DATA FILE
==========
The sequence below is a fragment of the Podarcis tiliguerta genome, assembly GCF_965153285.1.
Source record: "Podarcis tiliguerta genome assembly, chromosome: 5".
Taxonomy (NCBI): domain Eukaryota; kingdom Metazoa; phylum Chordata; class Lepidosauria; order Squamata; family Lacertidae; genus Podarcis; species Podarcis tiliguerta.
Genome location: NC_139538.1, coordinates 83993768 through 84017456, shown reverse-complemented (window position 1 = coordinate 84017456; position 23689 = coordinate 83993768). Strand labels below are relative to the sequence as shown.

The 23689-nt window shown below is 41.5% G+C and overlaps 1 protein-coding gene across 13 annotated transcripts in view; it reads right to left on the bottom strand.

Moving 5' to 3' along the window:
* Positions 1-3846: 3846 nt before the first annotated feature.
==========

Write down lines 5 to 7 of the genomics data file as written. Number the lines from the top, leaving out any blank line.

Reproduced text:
The 23689-nt window shown below is 41.5% G+C and overlaps 1 protein-coding gene across 13 annotated transcripts in view; it reads right to left on the bottom strand.

Moving 5' to 3' along the window:
* Positions 1-3846: 3846 nt before the first annotated feature.